A written bill of sale can
include terms and conditions that will help avoid misunderstandings
between the seller and buyer of a horse.
War Emblem in the past few months
soared to the head of the three-year-old class when he won the Kentucky
Derby and Preakness Stakes. Perhaps the only unfortunate sidenote to his
accomplishments was a dispute arising because the colt was sold
following his Illinois Derby victory at Sportsman’s Park and, by
subsequently winning the Kentucky Derby, was entitled to a $1 million
bonus offered by Sportsman’s Park. However, the Bill of Sale and
Purchase Agreement did not state whether the buyer or the seller was
entitled to the bonus. Such misunderstandings can be avoided with a
properly drawn up bill of sale, and in this article we will identify
some basic aspects to help you when you buy a horse privately.
The Uniform Commercial Code (UCC) Article 2 governs the “sale of goods,”
which includes sale of horses. The UCC section commonly referred to as
the “Statute of Frauds” requires that a contract for the sale of a horse
over $500 generally must be in writing to be enforceable. This writer
and the TOC strongly recommend a very thorough bill of sale to spell out
all the agreed terms and conditions.
The first paragraph should specifically and accurately identify the
parties and whether they are an individual, partnership, corporation, or
other entity. It should also include the addresses and states of the
individuals or other entities. The next portion is usually the
“recitals.” These “Whereas” statements describe the background for the
agreement, and that the parties wish to enter into an agreement. This
can be important in interpreting the parties’ intent if other portions
of the contract are ambiguous.
You should next specifically describe the horse being sold, including
its name, sex, color, markings, birth year, sire, and dam. Then include
the “transfer clause,” which conveys rights in the horse from the seller
to the buyer. Here, retention of breeding rights, any bonus purses (such
as the case with War Emblem), etc. should be addressed.
The bill of sale should specifically state the purchase price and
payment terms for the horse. This will include the price, method of
payment, and time of payment. If the seller is financing the deal,
accepting a promissory note, and retaining a security interest in the
horse, these terms must be included. It is important that the seller
file a financing statement in the jurisdiction where the buyer resides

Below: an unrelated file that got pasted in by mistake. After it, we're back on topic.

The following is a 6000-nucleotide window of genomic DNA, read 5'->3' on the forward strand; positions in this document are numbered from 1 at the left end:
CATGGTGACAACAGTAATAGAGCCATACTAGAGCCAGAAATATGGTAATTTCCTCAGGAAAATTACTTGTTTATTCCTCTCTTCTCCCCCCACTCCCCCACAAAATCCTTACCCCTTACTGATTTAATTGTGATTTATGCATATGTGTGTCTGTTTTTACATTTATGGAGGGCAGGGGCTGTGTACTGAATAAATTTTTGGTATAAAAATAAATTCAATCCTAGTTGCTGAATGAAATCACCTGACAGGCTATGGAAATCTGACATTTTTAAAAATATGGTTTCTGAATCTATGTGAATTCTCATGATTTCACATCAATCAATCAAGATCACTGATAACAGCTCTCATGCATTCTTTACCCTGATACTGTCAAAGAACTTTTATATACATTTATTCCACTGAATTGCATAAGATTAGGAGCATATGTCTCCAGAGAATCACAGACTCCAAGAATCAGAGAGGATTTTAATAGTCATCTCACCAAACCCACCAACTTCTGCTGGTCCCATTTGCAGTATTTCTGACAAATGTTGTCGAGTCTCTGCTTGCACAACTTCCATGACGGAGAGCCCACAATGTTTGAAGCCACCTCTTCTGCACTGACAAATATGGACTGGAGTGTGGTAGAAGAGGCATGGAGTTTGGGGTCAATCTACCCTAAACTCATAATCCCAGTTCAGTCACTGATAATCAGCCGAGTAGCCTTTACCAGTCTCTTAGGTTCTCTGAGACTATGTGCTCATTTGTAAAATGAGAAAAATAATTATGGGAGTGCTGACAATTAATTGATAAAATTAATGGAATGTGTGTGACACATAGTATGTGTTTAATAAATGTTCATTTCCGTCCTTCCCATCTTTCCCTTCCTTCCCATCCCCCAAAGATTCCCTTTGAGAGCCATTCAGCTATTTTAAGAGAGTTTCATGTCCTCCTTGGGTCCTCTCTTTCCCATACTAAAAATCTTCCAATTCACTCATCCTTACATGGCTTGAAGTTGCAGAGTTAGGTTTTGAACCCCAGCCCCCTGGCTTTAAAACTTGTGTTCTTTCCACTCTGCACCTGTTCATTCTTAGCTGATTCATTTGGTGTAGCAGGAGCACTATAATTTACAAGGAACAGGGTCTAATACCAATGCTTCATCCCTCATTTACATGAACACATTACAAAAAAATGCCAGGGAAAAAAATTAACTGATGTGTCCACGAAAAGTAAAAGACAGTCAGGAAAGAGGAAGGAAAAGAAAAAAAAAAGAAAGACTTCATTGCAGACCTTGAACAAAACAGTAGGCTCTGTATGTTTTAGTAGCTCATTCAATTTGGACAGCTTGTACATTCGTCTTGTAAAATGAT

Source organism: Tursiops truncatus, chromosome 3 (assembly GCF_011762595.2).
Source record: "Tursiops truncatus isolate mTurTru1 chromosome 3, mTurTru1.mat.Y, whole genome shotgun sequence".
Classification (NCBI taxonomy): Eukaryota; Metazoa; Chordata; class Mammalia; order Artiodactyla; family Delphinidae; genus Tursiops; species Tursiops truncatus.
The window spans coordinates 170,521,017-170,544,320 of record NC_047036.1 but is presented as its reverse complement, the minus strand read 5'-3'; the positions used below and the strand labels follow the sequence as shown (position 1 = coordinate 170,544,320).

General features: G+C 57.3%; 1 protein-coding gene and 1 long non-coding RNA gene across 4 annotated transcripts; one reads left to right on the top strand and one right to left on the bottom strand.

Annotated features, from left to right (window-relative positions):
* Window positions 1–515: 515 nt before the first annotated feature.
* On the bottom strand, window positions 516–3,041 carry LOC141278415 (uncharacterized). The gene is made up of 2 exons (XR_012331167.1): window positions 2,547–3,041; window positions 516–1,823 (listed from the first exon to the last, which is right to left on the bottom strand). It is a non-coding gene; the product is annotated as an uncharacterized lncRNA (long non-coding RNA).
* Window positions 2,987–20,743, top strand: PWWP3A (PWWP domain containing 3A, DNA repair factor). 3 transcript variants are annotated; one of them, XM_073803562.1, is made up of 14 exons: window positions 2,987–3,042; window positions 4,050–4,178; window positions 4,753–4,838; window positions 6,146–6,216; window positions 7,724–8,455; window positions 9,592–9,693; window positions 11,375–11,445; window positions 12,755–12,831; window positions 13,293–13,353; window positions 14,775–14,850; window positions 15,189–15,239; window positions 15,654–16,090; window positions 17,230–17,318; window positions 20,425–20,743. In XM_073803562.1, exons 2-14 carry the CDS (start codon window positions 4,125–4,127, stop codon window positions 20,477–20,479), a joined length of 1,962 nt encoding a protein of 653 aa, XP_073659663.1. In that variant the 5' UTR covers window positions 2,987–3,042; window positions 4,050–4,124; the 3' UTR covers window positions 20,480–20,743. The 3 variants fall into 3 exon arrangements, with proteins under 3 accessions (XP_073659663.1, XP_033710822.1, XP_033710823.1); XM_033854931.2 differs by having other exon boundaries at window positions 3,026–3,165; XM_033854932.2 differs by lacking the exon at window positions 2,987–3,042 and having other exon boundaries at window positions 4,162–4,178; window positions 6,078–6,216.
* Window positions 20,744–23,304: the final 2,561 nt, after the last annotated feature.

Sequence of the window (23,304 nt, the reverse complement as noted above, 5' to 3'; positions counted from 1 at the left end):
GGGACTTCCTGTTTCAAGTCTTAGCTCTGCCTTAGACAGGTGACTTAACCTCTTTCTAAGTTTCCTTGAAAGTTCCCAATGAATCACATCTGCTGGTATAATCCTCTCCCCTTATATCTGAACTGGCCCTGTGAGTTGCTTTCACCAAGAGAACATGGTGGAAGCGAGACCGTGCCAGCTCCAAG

and take other measures to best protect that security interest.
The agreement should address all warranties and disclaimers. Often the
seller will expressly warrant that he/she has title to the horse and the
ability to convey title to the buyer. Also, under the UCC horse sales
involve certain implied warranties that are legally interpreted by the
court to be included in the agreement unless expressly disclaimed by the
agreement in conspicuous print. Most often the seller will disclaim all
warranties, using the legally effective phrase “As Is.”
Other items a bill of sale can address are when title passes from seller
to buyer, how the horse is to be delivered, the cost of transportation,
insurance issues, and when “risk of loss” of the horse passes from
seller to buyer.
Without a written agreement to the contrary, the UCC provides that the
risk of loss generally shifts when the buyer tenders payment for the
horse, even though the horse is still in the seller’s possession and
control. A buyer might want a bill of sale to stipulate that the risk of
loss does not shift at the time of payment, but rather at the time he or
his agent takes possession.
If the buyer and/or seller are using agents, this writer recommends that
the agreement identify the agents and the amount each agent will be paid
While the above issues are the most common sources of costly litigation,
other things you might consider are 1) taxes and other impositions, 2)
what constitutes a default on the agreement and what types of remedies
are available in the event of any default, and 3) miscellaneous clauses
concerning the jurisdiction where any dispute will be heard, whether the
matter will be referred to arbitration, whether the losing party will be
entitled to an award of reasonable attorney fees and costs, etc.
Finally, any party who is to be bound by the agreement’s terms must sign
it. If a corporation or other entity is involved, it is important to
ensure the signing party has authority to sign for the entity.
With a thoroughly drafted Bill of Sale and Purchase Agreement, many
problems can be avoided. Without one, the transaction can become a war
that no one wins.
(This article first appeared in
the July 2002 issue of Owner's Circle and is reprinted with permission of Thoroughbred
Owners of California )
Main Articles Page.